Every Movie Where Sylvester Stallone Doesn’t Shoot, Punch or Maim Anyone, Ranked
Sylvester Stallone can never seem to stay out of trouble. In just about every movie he’s ever made, he’s punching somebody, shooting somebody or punching and shooting somebody. Even now, at 76, he’s still playing these kinds of roles. Case in point: He stars as an ex-mobster in his new Paramount+ series, Tulsa King, who will undoubtedly be engaging in plenty of fisticuffs.
But Stallone is also an Oscar winner with almost 100 credits on his IMDb page, so there must be some movies in his filmography where he doesn’t inflict physical violence upon another human being. And yet, even in the movies where you think he’d be nonviolent, he somehow ends up in some kind of altercation. For instance, in Rhinestone, in which he plays a country singer, he gets into a bar fight, and in The Party at Kitty and Stud’s, aka the softcore “porn” film he starred in before Rocky, he beats a woman with a belt. (Yikes!)
After a lot of fast-forwarding, though, I was able to eventually determine that there are precisely six movies — not including cameos or animated movies — where Sly doesn’t hurt or kill someone. Here they are ranked by how big of a softie he is in them…
While he’s not Rocky or Rambo, Kit Latura is still a total badass, which is why he’s the least soft character on this list. For the uninitiated, Daylight is a disaster movie about a bunch of people who are trapped in the Holland Tunnel. Stallone plays a tough-guy NYC cabbie — and more importantly to the plotline at hand, Manhattan’s former EMS chief — who ventures into the tunnel to save the day.
Daylight is pure 1990s action-thriller, complete with aggressive music choices and an incomprehensible amount of fire. It’s incredibly entertaining, and Stallone does a bunch of cool action stuff in it — a la punching a hole in the tunnel wall. But that’s really the only thing he hits. In fact, it’s downright impressive how Latura never hurts someone even though he’s a completely stereotypical Stallone character.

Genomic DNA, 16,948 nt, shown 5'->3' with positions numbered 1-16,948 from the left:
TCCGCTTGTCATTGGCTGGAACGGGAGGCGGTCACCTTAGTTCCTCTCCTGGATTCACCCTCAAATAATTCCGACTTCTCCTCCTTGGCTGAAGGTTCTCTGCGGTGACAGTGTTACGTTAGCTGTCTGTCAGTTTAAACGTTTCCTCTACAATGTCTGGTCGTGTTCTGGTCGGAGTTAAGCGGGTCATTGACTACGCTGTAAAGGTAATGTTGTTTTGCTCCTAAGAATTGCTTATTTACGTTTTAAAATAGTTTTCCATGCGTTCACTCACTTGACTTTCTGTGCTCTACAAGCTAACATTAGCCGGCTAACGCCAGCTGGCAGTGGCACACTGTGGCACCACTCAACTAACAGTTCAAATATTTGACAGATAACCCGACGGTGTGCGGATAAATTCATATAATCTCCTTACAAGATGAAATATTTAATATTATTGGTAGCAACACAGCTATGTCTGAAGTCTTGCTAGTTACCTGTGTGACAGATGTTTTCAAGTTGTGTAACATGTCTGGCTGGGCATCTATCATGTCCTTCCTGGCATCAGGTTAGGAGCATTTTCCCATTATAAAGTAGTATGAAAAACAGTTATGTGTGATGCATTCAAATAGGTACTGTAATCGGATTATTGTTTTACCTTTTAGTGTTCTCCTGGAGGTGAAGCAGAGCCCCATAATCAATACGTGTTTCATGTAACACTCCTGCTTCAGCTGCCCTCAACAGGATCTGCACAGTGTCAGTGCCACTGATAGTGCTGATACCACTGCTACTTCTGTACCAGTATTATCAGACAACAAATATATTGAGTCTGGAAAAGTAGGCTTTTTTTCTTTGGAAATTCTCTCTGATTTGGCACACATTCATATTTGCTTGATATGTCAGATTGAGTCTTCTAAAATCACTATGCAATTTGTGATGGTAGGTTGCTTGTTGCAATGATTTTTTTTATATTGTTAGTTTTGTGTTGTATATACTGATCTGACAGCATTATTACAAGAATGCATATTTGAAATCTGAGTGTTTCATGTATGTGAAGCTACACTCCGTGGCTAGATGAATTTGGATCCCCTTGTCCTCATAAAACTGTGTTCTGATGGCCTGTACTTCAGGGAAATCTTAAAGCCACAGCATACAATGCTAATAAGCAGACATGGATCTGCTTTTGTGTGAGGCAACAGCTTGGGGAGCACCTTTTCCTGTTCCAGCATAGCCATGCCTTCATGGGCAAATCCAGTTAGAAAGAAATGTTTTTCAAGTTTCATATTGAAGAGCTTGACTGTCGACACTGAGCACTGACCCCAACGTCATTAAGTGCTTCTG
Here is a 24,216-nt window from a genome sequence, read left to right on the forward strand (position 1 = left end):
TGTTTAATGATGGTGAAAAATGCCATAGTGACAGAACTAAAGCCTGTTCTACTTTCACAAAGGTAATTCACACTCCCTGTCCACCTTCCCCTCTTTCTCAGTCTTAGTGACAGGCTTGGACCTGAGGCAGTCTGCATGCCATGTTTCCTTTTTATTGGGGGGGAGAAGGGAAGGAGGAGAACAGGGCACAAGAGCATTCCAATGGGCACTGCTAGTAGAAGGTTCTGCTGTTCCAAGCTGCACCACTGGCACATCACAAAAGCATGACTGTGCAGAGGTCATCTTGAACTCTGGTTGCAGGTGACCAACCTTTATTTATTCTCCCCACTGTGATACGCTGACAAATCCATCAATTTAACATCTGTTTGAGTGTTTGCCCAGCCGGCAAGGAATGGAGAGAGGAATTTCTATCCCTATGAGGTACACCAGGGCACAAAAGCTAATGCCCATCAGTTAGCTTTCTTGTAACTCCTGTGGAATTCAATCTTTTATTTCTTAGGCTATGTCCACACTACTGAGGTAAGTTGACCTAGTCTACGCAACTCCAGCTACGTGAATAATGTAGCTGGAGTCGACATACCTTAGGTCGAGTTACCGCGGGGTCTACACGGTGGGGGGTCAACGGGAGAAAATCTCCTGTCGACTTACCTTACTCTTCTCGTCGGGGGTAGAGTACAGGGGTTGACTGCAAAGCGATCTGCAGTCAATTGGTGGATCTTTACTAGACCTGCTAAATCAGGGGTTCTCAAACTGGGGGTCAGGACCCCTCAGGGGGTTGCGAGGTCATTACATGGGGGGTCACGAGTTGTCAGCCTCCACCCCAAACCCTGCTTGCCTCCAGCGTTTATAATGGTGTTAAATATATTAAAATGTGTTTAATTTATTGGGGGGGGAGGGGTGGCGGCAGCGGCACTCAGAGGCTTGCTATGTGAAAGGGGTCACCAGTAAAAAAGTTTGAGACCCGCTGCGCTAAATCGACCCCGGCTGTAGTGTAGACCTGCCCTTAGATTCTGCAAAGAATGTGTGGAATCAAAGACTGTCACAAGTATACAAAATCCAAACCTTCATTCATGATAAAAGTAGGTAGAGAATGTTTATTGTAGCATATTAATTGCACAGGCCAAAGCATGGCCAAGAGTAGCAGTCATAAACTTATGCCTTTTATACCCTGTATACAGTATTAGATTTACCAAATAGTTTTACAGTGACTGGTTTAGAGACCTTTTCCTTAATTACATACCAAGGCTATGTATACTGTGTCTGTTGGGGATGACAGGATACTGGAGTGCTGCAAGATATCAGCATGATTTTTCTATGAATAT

In probably the biggest miscast of his career, Stallone plays a washed-up race-car driver who gets back in the racing game to do some more racing because, I guess, there are no other racers who can race the way he races? (It’s very hard to tell.) All that matters for our purposes is that he doesn’t hit or shoot anybody. That said, race-car driving is a very macho profession, so he can’t be that much of a softie despite the decided lack of pugilism.
Made in the wake of Ocean’s Eleven, Shade is a gambling/heist movie where a few crooks are trying to take down the best poker player in L.A. In it, Stallone plays “The Dean,” who is the old poker champ the gang is trying to take down. (Spoiler alert: Stallone wins, and he remains L.A.’s best poker player.)
“The Dean,” which is his first name and nickname, isn’t in the movie enough to have his character really fleshed out — he’s merely a supporting role who does a lot of bet-raising. We do know that he’s supposed to be tough because he’s played by Stallone and the movie bends over backwards to say how slick and good at poker he is. But IMHO that still makes him less tough than a race-car driver and a life-saving EMS chief.
In yet another miscast, Stallone plays an editor of a news website who alternately says inspirational things and yells inspirational things. He’s not in the movie much, but there’s a decent amount of range and tenderness in all of the Rocky-like speeches he gives.
I didn’t expect Rocky Balboa to top this list, but I guess it shouldn’t be too surprising. Although the Rocky films are about boxing, what’s always been so endearing about them is how empathetic Rocky is. Stallone, of course, spends the six Rocky movies throwing all kinds of punches, but when he gets to the Creed franchise, he’s old and sweet, sipping tea and wearing old-lady glasses. He still carries the aura of Rocky, but since he doesn’t get in the ring, he’s mostly all sweetness.
There’s not a lot of differences between the Rocky in Creed and Creed II, but at the end of Creed II, Rocky meets his grandson and sheds a visible, yet still quite manly, tear. Now that’s a softie for ya.